The Forgotten Man We Need Now for College Writing Reform

Academia has a long history of ignoring original minds who push their fields forward.

There was the monk Gregor Mendel, who experimented with cross-breeding peas in his monastery garden. His work was forgotten until it was rediscovered after his death and became the foundation of genetics.

Austrian physician Ignaz Semmelweis had a similar fate. Semmelweis insisted that the medical residents in his maternity ward wash their hands in carbolic acid between patients. Though he didn’t know why it worked, he knew it saved women’s lives. Still, his fellow obstetricians ignored him and he died in an insane asylum. Twenty years later, Louis Pasteur’s germ theory provided an explanation for the life-saving habits that Semmelweis had ranted about.

I’m a college writing instructor and the sadly ignored innovator I think about all the time is Rudolf Flesch. Dr. Flesch (1911-1987) became known as a reading expert because of his best-seller Why Johnny Can’t Read. But few remember his The Art of Readable Writing, which is sad because we need it now. There’s a flood of college graduates who can’t write a clear sentence. Though writing professors are mostly defensive, at least some of them admit not knowing what to do about bad college writers. Prof. J.R. Teller, for instance, began his essay “Are We Teaching Composition All Wrong?” with this lede: “My students can’t write a clear sentence to save their lives, and I’ve had it.”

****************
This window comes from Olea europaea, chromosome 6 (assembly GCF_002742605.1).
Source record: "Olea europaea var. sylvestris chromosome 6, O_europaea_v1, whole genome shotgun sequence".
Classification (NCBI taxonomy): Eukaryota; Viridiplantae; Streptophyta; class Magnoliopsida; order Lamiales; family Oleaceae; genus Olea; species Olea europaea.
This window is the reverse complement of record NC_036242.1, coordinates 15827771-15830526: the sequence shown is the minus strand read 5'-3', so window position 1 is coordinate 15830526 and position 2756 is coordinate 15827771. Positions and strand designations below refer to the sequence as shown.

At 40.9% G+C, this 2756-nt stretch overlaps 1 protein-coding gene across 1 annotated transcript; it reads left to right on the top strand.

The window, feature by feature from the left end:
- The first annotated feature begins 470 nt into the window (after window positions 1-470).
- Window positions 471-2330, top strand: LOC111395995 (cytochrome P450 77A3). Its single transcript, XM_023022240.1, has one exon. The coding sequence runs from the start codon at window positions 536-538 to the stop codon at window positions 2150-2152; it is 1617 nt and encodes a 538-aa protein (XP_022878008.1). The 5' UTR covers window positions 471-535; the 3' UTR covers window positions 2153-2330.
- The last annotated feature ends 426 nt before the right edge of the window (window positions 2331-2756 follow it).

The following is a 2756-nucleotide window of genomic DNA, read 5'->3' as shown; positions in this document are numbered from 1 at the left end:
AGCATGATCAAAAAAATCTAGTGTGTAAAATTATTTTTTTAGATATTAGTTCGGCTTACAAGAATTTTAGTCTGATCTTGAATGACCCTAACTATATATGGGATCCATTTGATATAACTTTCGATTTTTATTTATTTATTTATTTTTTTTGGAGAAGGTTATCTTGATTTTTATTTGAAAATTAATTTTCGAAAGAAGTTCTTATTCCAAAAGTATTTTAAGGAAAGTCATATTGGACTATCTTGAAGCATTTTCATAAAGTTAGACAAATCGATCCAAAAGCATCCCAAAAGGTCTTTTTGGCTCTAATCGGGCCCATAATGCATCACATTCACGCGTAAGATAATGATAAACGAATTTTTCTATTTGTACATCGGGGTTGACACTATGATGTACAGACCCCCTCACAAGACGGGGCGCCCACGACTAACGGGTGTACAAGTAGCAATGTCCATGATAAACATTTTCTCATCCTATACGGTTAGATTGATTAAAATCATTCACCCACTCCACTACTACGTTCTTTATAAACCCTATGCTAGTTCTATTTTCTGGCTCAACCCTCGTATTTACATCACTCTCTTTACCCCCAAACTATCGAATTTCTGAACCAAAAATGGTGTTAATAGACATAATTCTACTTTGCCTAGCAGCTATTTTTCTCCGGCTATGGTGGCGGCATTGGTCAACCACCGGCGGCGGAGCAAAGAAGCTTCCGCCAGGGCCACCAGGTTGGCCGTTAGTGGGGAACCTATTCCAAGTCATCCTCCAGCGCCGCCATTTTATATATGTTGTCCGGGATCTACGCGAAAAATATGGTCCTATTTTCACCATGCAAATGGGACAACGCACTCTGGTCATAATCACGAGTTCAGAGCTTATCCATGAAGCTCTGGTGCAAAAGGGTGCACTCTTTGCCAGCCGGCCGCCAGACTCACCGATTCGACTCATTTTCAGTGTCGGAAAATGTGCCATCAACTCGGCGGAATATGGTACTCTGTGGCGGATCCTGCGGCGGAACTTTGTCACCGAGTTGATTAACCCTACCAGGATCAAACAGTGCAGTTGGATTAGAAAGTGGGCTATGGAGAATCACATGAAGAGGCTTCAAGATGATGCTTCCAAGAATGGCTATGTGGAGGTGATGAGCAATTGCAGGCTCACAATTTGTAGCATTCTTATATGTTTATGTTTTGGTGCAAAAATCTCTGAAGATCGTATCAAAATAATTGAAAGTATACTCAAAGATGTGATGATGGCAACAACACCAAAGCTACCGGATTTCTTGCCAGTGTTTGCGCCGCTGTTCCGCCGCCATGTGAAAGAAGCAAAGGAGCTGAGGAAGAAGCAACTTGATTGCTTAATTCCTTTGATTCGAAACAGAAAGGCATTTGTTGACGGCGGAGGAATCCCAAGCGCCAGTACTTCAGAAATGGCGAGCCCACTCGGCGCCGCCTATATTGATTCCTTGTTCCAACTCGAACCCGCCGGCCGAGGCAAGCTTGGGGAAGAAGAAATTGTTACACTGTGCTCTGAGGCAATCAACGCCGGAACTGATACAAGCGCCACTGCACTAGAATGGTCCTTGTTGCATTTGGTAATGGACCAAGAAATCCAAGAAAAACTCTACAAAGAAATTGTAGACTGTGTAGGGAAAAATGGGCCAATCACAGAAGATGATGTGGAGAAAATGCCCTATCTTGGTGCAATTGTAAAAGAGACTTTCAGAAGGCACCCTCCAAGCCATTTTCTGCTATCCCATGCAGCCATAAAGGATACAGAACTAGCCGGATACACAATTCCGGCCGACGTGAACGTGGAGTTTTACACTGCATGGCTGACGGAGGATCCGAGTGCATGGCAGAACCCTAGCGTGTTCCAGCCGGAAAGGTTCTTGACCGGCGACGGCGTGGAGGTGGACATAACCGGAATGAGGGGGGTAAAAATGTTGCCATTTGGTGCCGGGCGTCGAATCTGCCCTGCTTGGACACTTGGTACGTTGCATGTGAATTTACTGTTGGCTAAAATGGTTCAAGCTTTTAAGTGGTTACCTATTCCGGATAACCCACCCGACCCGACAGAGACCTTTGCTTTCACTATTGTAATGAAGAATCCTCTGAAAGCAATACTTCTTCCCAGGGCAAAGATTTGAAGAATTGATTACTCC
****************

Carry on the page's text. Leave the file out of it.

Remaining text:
While everyone bemoans foggy student writing, Flesch’s powerful insights on achieving a readable style sit ignored on college library shelves.

Flesch was a Jewish lawyer who had to flee Nazi Germany in 1939. He came to New York, got into Columbia, and attached himself as an assistant to Lyman Bryson in the Teacher’s College Readability Lab. He became a doctoral candidate and researched the limitations of readability formulas—which at the time were mostly for grading the difficulty of children’s books. His doctoral dissertation later became The Art of Readable Writing.

He tuned up the readability formulas of his day and developed new ones. These formulas worked by calculating average sentence length and difficulty of vocabulary and allowed publishers to figure out the grade level of children’s books they were putting out.